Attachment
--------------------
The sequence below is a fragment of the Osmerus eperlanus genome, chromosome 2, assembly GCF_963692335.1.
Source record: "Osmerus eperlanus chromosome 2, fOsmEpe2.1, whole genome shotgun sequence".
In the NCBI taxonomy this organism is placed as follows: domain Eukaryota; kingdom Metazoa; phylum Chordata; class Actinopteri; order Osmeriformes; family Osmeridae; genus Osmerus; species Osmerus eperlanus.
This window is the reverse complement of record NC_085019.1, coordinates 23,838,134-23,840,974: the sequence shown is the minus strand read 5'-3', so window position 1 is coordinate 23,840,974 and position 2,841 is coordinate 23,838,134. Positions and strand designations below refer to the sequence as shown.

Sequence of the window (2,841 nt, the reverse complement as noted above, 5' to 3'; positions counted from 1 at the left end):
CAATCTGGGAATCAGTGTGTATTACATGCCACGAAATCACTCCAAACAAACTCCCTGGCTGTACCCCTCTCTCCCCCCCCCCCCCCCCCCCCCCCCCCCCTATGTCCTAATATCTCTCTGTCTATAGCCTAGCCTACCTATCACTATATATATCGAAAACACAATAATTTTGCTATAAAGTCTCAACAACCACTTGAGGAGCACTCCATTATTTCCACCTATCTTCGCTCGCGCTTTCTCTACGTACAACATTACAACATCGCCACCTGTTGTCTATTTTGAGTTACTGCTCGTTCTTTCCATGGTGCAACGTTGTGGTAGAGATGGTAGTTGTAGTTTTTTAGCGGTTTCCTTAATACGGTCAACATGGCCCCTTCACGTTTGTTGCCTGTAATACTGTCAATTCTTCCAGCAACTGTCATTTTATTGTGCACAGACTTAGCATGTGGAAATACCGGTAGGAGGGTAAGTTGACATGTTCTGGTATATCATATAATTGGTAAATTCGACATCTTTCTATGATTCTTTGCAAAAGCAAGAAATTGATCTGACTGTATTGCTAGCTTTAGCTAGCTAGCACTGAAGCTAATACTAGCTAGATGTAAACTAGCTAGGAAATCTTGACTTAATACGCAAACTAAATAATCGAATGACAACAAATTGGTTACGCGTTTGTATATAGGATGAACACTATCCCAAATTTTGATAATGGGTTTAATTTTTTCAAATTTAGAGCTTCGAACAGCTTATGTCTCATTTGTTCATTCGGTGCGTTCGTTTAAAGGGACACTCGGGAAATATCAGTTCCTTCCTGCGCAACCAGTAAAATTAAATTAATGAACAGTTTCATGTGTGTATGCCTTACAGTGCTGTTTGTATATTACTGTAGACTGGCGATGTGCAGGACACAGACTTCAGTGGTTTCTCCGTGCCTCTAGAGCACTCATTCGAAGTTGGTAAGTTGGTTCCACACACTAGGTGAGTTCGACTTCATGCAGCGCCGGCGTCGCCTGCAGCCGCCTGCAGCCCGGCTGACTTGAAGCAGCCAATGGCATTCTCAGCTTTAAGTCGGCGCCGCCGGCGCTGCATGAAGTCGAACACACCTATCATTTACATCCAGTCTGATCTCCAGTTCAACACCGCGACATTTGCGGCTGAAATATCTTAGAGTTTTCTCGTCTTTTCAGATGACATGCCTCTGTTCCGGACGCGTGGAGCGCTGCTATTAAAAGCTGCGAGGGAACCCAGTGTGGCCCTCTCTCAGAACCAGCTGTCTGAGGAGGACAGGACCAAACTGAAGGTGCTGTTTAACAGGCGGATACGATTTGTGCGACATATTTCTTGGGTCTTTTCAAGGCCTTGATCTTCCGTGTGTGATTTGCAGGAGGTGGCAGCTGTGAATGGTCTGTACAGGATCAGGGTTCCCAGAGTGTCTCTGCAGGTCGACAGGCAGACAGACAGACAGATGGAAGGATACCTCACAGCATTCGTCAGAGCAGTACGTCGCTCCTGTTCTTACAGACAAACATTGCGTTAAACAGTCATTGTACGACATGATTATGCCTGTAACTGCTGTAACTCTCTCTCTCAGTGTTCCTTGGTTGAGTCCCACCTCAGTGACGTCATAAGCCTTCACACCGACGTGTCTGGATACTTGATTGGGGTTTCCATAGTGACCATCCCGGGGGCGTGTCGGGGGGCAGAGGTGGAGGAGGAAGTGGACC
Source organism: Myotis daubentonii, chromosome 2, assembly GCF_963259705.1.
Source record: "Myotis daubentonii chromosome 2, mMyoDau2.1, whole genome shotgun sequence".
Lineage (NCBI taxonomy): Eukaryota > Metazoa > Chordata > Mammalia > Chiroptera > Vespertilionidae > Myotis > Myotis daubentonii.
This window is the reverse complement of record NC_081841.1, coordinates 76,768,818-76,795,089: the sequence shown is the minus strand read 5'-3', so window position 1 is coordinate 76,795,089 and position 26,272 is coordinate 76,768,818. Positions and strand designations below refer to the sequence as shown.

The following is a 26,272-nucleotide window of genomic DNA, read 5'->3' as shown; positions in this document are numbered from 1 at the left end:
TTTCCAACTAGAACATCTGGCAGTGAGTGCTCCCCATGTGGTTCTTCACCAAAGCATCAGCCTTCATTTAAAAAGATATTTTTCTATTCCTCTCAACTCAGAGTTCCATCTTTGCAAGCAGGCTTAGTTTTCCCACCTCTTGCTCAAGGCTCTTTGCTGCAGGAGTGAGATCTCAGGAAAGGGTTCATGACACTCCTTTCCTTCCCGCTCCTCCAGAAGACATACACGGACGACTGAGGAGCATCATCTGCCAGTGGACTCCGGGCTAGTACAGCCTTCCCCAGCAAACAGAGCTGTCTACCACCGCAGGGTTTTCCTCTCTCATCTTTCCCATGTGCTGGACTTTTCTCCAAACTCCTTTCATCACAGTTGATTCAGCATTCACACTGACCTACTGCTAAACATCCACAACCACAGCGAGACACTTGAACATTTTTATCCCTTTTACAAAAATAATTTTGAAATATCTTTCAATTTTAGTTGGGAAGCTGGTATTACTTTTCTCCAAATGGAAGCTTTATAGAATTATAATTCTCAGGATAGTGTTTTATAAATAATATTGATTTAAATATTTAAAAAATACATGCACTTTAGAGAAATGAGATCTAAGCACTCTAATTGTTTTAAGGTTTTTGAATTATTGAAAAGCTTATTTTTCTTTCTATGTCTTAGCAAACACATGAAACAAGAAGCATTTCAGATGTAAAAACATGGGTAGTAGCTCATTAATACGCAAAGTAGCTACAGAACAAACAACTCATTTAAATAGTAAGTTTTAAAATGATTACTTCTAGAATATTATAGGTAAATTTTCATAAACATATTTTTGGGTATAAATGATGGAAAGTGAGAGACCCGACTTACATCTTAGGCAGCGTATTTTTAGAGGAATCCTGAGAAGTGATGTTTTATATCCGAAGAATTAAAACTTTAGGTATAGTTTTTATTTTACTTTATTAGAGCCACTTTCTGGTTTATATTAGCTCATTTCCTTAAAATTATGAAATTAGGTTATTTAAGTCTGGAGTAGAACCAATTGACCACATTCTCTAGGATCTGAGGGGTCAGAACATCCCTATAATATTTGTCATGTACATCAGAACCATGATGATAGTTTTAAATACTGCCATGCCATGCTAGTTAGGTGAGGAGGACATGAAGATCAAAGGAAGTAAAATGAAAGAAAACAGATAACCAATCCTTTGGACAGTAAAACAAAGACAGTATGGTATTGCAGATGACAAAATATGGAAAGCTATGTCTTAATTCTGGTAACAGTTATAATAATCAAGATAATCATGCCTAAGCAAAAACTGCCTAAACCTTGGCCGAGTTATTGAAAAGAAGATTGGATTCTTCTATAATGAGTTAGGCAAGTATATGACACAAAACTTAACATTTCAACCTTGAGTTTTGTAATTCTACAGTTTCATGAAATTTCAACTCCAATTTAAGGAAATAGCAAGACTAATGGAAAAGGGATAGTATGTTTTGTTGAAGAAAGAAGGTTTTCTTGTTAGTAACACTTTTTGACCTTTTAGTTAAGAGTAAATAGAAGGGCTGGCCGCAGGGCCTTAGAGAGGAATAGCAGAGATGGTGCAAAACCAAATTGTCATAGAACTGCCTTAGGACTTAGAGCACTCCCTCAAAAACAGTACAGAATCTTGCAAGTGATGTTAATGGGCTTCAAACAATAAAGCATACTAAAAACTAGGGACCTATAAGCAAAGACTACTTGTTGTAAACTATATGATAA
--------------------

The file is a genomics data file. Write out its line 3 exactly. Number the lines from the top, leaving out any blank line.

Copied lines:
In the NCBI taxonomy this organism is placed as follows: domain Eukaryota; kingdom Metazoa; phylum Chordata; class Actinopteri; order Osmeriformes; family Osmeridae; genus Osmerus; species Osmerus eperlanus.